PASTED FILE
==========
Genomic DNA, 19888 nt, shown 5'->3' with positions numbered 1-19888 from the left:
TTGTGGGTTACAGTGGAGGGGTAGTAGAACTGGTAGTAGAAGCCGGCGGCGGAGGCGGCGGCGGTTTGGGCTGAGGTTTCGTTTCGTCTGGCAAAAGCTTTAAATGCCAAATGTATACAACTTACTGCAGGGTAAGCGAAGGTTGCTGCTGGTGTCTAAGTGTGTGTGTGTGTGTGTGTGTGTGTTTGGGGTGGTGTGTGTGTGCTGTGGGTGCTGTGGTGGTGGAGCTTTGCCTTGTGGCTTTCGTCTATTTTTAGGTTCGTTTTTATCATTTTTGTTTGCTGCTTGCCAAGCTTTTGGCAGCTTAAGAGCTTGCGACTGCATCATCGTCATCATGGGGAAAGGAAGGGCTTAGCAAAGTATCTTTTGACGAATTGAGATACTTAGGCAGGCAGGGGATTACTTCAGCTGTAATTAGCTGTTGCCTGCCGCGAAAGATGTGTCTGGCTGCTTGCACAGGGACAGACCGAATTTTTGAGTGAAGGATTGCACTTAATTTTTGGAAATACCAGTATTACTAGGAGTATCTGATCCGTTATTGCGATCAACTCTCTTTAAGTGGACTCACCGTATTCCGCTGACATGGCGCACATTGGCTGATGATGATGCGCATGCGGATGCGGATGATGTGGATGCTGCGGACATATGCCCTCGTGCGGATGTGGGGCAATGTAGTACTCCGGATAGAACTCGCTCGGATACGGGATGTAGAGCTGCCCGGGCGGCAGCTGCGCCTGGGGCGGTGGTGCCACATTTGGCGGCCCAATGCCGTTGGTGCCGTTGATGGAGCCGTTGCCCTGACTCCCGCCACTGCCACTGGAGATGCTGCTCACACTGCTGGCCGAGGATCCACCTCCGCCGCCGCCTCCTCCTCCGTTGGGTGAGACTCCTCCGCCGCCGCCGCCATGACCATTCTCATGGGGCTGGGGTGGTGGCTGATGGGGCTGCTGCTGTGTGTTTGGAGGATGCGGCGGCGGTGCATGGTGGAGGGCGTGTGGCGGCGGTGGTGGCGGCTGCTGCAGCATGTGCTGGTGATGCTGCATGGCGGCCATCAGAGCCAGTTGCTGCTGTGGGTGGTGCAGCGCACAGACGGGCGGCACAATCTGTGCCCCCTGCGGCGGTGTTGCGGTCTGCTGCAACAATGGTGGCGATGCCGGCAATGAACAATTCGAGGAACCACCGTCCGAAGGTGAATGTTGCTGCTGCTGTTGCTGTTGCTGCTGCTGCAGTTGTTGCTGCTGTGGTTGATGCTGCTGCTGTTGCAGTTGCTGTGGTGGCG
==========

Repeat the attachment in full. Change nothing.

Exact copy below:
Genomic DNA, 19888 nt, shown 5'->3' with positions numbered 1-19888 from the left:
TTGTGGGTTACAGTGGAGGGGTAGTAGAACTGGTAGTAGAAGCCGGCGGCGGAGGCGGCGGCGGTTTGGGCTGAGGTTTCGTTTCGTCTGGCAAAAGCTTTAAATGCCAAATGTATACAACTTACTGCAGGGTAAGCGAAGGTTGCTGCTGGTGTCTAAGTGTGTGTGTGTGTGTGTGTGTGTGTTTGGGGTGGTGTGTGTGTGCTGTGGGTGCTGTGGTGGTGGAGCTTTGCCTTGTGGCTTTCGTCTATTTTTAGGTTCGTTTTTATCATTTTTGTTTGCTGCTTGCCAAGCTTTTGGCAGCTTAAGAGCTTGCGACTGCATCATCGTCATCATGGGGAAAGGAAGGGCTTAGCAAAGTATCTTTTGACGAATTGAGATACTTAGGCAGGCAGGGGATTACTTCAGCTGTAATTAGCTGTTGCCTGCCGCGAAAGATGTGTCTGGCTGCTTGCACAGGGACAGACCGAATTTTTGAGTGAAGGATTGCACTTAATTTTTGGAAATACCAGTATTACTAGGAGTATCTGATCCGTTATTGCGATCAACTCTCTTTAAGTGGACTCACCGTATTCCGCTGACATGGCGCACATTGGCTGATGATGATGCGCATGCGGATGCGGATGATGTGGATGCTGCGGACATATGCCCTCGTGCGGATGTGGGGCAATGTAGTACTCCGGATAGAACTCGCTCGGATACGGGATGTAGAGCTGCCCGGGCGGCAGCTGCGCCTGGGGCGGTGGTGCCACATTTGGCGGCCCAATGCCGTTGGTGCCGTTGATGGAGCCGTTGCCCTGACTCCCGCCACTGCCACTGGAGATGCTGCTCACACTGCTGGCCGAGGATCCACCTCCGCCGCCGCCTCCTCCTCCGTTGGGTGAGACTCCTCCGCCGCCGCCGCCATGACCATTCTCATGGGGCTGGGGTGGTGGCTGATGGGGCTGCTGCTGTGTGTTTGGAGGATGCGGCGGCGGTGCATGGTGGAGGGCGTGTGGCGGCGGTGGTGGCGGCTGCTGCAGCATGTGCTGGTGATGCTGCATGGCGGCCATCAGAGCCAGTTGCTGCTGTGGGTGGTGCAGCGCACAGACGGGCGGCACAATCTGTGCCCCCTGCGGCGGTGTTGCGGTCTGCTGCAACAATGGTGGCGATGCCGGCAATGAACAATTCGAGGAACCACCGTCCGAAGGTGAATGTTGCTGCTGCTGTTGCTGTTGCTGCTGCTGCAGTTGTTGCTGCTGTGGTTGATGCTGCTGCTGTTGCAGTTGCTGTGGTGGCG